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Reinsurers show mixed approaches to CAT risk -- S&P

Global reinsurers are ready to take on more natural catastrophe risk, although contrasting approaches toward catastrophe risk remain, S&P Global Ratings says in a report.

The report, titled "Catastrophe Risk Appetite Varies Among Global Reinsurers", says that the global property catastrophe reinsurance business continues to observe pricing correction following six years of elevated losses.

Amid continued variations in catastrophe risk appetite, more than half of the top 20 global reinsurers maintained or reduced their natural catastrophe exposures during the January 2023 renewals, despite the improved pricing terms and conditions and rising demand.

"We expect the top 20 global reinsurers to deploy more capital toward catastrophe risk in 2023 and 2024, because of continued strong demand from cedents, while higher retrocession cost could lead reinsurers to cede less of their risk," S&P Global Ratings credit analyst Charles-Marie Delpuech said.

Meanwhile, improved underwriting margins and rising investment returns, coupled with still-robust capitalization (though lower than last year), are providing further buffer against exceptional shock.

"For 2023, we expect the property catastrophe business to contribute about 2.5 percentage points to return on equity for the top 20 global reinsurers if losses remain within the annual budgets," added Mr. Delpeuch. "In our view, this would translate into an annual insured natural catastrophe loss of about $85bn for the entire insurance industry."

Global reinsurers pull back from Nat CAT cover — Fitch

Fitch Ratings says that global reinsurers are cutting back on the cover they provide against medium-sized natural catastrophe risks due to investor pressure after several years of large catastrophe losses and improved profitability in other parts of the market. Some companies were already retreating from the property-casualty market in 2022 but even the strongest reinsurers have now pulled back, largely through tightening their terms and conditions to limit their aggregate covers and low layers of natural catastrophe protection. This leaves primary insurers much less protected against secondary peril events. However, reinsurers still offer ample cover against the most severe events. The reinsurance market appears to have returned to its pre-soft market state of providing capital protection for cedents, rather than earnings protection. Natural catastrophe business has become largely loss-making in recent years as prices have failed to keep pace with increasingly frequent, severe and volatile weather-related losses due to climate change. This has reduced reinsurers’ appetite to provide natural catastrophe cover, particularly as other business lines are now benefitting from price rises that are higher than claims inflation. Tighter terms and conditions for natural catastrophe cover are a structural improvement that should benefit reinsurers’ risk profiles in the medium term as they are unlikely to be quickly reversed even when market conditions change. The 18 non-life reinsurers monitored by Fitch reported strong underwriting profitability in 1H2023, with an aggregate reinsurance combined ratio (claims and expenses to premiums) of 88% (1H2022: 89.4%). This was driven by the above-claims-inflation price increases in many business lines, as well as the lower natural catastrophe burden as cedents retained more of the losses themselves. The aggregate ratio included moderate losses of 6.7ppt from natural catastrophes. Reinsurance price momentum continued during the June and July 2023 renewals. US property-catastrophe markets had the largest price rises, with 30%-75% increases for loss-hit business and 10%-40% for loss-free business. In contrast, premium rates for casualty lines were broadly stable, reflecting the greater capacity allocated to them. Fitch expects reinsurers to maintain strong underwriting discipline despite higher interest rates and for reinsurance market hardening to persist into 2024. However, price increases are likely to be more moderate than in 2023 as rate adequacy has generally been reached through several rounds of hardening since 2018.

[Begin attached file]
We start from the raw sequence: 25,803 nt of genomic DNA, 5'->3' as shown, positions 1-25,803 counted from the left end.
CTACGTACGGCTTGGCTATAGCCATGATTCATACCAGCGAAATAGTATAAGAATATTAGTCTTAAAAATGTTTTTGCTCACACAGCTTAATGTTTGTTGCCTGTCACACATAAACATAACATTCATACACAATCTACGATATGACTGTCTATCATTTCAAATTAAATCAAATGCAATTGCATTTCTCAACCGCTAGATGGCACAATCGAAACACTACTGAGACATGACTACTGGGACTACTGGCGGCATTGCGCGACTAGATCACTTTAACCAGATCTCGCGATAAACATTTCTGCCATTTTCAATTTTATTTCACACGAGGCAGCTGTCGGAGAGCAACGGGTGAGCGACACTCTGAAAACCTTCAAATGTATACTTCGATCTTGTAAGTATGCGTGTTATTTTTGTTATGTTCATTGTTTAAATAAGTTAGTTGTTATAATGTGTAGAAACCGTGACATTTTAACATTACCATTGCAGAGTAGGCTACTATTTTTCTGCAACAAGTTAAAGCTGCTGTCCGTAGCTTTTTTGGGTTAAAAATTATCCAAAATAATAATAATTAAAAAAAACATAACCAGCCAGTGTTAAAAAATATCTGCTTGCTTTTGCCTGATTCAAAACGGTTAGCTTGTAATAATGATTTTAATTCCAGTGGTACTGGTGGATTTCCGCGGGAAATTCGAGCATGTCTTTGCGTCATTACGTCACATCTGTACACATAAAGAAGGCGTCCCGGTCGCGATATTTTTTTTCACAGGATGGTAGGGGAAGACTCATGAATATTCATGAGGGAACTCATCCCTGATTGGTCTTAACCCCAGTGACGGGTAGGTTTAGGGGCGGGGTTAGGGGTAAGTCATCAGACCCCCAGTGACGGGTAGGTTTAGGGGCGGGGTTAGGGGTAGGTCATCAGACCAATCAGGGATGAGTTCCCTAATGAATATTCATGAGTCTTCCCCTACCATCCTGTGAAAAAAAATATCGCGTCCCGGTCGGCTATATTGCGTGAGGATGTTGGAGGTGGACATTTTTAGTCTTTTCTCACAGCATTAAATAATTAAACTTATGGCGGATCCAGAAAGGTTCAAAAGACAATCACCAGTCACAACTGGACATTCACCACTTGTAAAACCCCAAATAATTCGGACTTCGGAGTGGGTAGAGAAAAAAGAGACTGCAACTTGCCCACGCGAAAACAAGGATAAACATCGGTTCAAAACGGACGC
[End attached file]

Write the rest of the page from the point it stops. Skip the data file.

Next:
Separately, AM Best has said that with much harder market conditions since the start of 2023, interest in property catastrophe risks has renewed cautiously among reinsurers.


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